A Senate budget panel has advanced legislation that would cut funding for state agencies more than Gov. John Bel Edwards has proposed but significantly less than the House has agreed should be cut from the budget that ends June 30.

After days of testimony about the impact cuts could have on state services, the Senate Finance Committee approved its version of House Bill 122 on Thursday -- signaling a potential end to the gridlock that has hit the state Capitol this week as lawmakers attempt to solve the $900 million budget crisis before the special session ends next week.

The latest version of HB 122 now goes to the full Senate for consideration and, because of changes, will eventually send the two chambers into negotiations over the final tally.

The Senate’s version, which was only publicly unveiled shortly before its approval in the Finance Committee, would require the House to agree to $83 million more in tax hikes than has already been approved. Another $34 million would be needed to prevent deeper cuts to health care and higher education.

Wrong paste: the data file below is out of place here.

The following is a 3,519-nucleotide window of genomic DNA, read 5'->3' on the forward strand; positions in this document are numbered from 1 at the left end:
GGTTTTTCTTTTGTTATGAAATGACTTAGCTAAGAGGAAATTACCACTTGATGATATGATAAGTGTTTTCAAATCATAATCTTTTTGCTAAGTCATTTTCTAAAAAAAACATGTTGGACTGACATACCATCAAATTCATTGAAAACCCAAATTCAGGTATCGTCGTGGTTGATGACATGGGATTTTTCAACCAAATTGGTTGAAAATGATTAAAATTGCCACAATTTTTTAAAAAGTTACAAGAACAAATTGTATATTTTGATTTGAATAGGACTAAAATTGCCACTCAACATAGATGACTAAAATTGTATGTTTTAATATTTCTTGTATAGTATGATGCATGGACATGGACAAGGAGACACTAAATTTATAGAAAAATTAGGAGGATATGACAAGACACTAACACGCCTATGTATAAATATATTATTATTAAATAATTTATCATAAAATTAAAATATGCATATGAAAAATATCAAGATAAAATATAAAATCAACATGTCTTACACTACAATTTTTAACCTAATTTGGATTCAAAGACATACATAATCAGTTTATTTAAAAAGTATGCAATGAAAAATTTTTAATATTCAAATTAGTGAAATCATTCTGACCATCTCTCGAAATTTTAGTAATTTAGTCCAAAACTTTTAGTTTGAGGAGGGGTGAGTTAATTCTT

The Senate’s plan would restore most of the $44 million that would have been taken from the Department of Education. Leaders said such a deep cut would have decimated the agency, ending funding for college admissions tests and the state’s voucher program.

The House has spent this week putting off proposals to increase various taxes, including those on cigarettes and alcohol, waiting for word from the Senate on what cuts it would agree to.

The House version of the bill proposed more than $100 million in cuts. The version that passed the Senate Finance committee restored more than half of those cuts, reducing the budget by about $36 million, instead. Edwards had proposed a $29 million trimming of the budget, which would be offset by tax increases to fill the nearly $1 billion gap.

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